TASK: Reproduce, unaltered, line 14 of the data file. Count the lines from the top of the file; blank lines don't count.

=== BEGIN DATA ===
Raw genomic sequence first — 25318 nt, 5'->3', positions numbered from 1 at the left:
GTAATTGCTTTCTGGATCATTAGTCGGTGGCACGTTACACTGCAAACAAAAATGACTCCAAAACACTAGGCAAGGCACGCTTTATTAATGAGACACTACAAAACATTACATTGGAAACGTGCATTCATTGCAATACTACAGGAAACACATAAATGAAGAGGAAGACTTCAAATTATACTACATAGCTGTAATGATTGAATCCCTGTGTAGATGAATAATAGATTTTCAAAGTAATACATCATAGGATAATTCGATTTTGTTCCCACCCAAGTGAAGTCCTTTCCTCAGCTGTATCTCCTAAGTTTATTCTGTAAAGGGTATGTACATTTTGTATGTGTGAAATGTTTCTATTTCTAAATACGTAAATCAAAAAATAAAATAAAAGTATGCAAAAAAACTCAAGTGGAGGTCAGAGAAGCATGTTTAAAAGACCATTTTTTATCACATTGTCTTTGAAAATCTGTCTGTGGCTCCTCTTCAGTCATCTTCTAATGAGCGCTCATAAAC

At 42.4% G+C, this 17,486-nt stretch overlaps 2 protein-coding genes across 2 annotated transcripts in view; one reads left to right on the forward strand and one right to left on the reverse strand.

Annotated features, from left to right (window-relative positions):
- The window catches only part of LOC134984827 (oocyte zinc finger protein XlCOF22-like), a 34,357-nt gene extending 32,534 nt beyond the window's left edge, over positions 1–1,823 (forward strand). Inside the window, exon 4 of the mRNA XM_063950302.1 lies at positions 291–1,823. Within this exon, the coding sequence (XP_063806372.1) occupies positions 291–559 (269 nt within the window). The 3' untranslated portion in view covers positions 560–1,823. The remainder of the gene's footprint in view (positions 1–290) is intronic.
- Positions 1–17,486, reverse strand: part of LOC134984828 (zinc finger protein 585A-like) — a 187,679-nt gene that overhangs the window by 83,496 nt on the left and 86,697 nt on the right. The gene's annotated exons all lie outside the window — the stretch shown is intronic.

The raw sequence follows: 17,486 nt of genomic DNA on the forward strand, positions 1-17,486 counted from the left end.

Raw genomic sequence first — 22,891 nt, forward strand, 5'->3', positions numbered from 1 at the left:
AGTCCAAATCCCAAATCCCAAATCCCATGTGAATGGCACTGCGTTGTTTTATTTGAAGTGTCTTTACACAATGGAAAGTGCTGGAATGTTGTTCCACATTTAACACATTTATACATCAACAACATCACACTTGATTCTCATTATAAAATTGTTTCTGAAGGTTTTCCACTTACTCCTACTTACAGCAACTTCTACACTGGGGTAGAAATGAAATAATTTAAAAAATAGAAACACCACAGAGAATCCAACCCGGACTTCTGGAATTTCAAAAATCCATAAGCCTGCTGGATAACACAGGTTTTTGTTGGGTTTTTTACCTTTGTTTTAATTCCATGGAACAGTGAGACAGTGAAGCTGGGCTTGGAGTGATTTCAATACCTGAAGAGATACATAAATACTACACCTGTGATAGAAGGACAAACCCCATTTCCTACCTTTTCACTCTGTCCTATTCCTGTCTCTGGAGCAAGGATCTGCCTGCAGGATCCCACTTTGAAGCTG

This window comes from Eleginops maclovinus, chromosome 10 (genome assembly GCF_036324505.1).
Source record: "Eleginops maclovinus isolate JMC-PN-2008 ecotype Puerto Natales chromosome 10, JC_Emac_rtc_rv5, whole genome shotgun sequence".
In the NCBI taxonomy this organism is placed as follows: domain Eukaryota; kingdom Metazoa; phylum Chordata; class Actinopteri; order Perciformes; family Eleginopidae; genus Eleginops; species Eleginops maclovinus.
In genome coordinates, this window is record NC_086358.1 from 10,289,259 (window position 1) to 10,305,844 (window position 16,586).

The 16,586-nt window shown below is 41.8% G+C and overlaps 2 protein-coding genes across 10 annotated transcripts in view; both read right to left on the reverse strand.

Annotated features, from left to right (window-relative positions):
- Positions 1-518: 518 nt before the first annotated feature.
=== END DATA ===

The 16,586-nt window shown below is 41.8% G+C and overlaps 2 protein-coding genes across 10 annotated transcripts in view; both read right to left on the reverse strand.